Do you know what a hillbilly is? Everyone has heard of the term, but assigning it exactly is not that easy. The “Hügel-Willi”, translated into German, is a derogatory term in the USA, like the “hillbilly” here, and primarily describes the white inhabitants in the rural and mountainous part of Kentucky. Four years ago, when Donald Trump was elected President of the USA, the autobiographical nonfiction book Hillbilly Elegy by JD Vance came out. In it, the current investment banker, born in 1984, describes how he rose from socially marginalized America of the so-called White Trash to military service in the Marine Corps and a scholarship at the elite Yale University to the upper class. Vance’s description of the milieu he comes from was celebrated by the US feature pages in the 2016 election year because it tells of the people who brought Trump to the White House and who had supposedly not been listened to for too long. Now the successful Hollywood director Ron Howard (who is responsible for “Apollo 13”, “A Beautiful Mind” and “Solo: A Star Wars Story”, among others) has filmed the highly controversial book by the avowed Republican JD Vance for Netflix, top-class cast with Amy Adams and Glenn Close.
“Hillbilly Elegy” tells the story of an overweight boy who grows up in a run-down small town full of barricaded shops on Ohio’s main shopping street, the Rust Belt, and whose family he visits every summer with his mother, sister and grandma, originally from the eponymous Hillbilly area of Kentucky is coming. His single mother works as a nurse and is addicted to drugs. The grandmother lives two houses down, separated from the grandfather, who also lives on the same street. Strife and violence are omnipresent in the family. The mother, who freaks out in the argument with the son and sometimes races through town with a hundred things in the car, then beats her offspring until a neighbor calls the police. The grandmother, who emigrated from Kentucky to the then industrialized Ohio decades ago, was beaten by her husband, who was also from the pampas, until she set him on fire in his urine on the sofa. The boy, on the other hand, rioted with friends at the hardware store at night, and as soon as he glanced down the street from the house with the desolate, broken-down wooden houses, he saw neighbors yelling at or beating each other up.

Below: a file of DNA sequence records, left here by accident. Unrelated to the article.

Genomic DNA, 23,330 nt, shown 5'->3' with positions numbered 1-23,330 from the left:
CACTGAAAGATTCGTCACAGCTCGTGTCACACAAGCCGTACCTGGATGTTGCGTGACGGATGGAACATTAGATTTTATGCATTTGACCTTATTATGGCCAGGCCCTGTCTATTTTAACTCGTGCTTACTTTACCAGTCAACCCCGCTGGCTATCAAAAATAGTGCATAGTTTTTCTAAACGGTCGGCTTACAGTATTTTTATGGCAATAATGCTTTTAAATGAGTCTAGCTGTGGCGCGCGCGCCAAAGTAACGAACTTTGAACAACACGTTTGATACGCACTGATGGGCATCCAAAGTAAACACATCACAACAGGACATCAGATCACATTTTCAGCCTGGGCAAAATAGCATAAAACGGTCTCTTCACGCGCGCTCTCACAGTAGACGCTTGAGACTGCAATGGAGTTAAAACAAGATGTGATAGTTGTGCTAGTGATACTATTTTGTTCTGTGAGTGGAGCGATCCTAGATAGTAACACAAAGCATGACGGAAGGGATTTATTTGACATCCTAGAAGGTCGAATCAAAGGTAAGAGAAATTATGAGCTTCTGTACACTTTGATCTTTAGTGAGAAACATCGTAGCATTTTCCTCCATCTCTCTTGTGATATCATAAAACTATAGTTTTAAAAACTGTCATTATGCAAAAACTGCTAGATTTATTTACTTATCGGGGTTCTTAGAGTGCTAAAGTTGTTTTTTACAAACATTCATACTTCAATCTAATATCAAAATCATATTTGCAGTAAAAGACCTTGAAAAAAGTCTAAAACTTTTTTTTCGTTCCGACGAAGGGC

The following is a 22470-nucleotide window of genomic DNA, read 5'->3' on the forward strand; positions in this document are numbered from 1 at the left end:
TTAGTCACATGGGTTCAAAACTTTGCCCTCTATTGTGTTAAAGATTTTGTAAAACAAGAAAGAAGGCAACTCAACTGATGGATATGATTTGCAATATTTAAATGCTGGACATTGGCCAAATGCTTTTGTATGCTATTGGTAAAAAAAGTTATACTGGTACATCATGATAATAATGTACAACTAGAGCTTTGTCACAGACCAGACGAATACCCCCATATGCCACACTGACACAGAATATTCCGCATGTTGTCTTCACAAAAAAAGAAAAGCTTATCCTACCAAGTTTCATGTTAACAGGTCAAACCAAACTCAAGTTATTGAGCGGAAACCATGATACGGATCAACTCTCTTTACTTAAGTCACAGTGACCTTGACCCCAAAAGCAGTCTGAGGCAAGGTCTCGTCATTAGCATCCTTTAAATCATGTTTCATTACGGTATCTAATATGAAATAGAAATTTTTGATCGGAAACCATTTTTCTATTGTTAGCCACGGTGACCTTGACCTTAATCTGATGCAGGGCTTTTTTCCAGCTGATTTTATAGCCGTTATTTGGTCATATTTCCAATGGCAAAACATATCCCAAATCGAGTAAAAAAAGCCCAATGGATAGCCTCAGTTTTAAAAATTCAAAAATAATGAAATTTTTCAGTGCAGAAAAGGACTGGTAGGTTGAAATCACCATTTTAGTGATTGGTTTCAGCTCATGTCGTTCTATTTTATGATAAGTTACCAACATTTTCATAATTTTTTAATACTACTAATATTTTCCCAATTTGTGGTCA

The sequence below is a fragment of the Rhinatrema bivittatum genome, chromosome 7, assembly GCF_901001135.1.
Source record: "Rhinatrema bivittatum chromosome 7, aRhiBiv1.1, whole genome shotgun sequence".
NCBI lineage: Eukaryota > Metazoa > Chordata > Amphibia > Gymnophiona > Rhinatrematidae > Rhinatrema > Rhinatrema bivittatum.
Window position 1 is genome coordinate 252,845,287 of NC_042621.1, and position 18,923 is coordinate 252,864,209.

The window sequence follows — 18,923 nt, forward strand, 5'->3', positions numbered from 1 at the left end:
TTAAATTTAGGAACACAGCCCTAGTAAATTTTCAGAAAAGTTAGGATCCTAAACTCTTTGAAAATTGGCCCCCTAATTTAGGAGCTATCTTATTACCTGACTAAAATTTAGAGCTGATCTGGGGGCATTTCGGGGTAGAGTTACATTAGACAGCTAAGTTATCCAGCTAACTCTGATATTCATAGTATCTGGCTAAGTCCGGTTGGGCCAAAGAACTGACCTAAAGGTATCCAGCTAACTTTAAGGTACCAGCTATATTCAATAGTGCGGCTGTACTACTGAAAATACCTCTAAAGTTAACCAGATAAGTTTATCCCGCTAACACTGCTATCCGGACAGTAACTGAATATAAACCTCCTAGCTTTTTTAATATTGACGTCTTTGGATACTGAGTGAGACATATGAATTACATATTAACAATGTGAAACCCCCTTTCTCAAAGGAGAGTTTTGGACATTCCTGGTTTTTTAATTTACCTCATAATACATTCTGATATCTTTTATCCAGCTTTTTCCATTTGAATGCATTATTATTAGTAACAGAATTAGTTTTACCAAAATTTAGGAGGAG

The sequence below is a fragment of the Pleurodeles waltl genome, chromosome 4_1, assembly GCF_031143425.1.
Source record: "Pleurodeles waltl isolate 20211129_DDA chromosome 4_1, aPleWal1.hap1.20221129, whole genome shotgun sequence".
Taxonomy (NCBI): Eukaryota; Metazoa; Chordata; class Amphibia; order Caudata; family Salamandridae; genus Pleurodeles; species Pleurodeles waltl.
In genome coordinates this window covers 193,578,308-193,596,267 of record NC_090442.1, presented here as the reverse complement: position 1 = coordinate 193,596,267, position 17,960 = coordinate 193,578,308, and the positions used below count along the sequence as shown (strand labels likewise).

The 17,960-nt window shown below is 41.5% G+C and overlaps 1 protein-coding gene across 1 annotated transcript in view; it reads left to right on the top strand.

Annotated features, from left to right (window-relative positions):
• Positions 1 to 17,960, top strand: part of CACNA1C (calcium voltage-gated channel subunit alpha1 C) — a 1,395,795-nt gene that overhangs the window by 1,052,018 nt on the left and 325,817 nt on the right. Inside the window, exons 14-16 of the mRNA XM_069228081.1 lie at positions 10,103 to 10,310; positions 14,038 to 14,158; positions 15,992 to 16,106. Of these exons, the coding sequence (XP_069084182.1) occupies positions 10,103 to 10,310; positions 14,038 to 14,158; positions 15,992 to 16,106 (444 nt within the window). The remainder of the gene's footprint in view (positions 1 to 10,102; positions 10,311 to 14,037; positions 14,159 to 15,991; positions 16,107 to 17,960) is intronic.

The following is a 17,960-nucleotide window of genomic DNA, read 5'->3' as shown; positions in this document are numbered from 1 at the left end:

“Hillbilly Elegy” is a dense and disturbing social drama and tells this story in flashbacks from the point of view of the young man who studies at Yale and is about to lose his university place or to land a great job that will save his studies and a ticket to the upper class. Until suddenly his mother ends up in the hospital because of a heroin overdose and he drives to Ohio in the middle of the application marathon, where he has to organize accommodation for his homeless mother within half a day under time pressure. From here the film fans out the past, which piece by piece tells the dilemma of the family and a whole class.
The question of class membership also shapes life at the elite university, because the boy, who has meanwhile matured into a man, finds his way around Yale rather poorly, regardless of whether it is about the right tone when talking to potential employers or about table manners. The fear of taking the wrong fork at a fancy dinner and thus spoiling one’s life’s path has seldom been so vividly staged. His educated middle class friend helps him in this misery.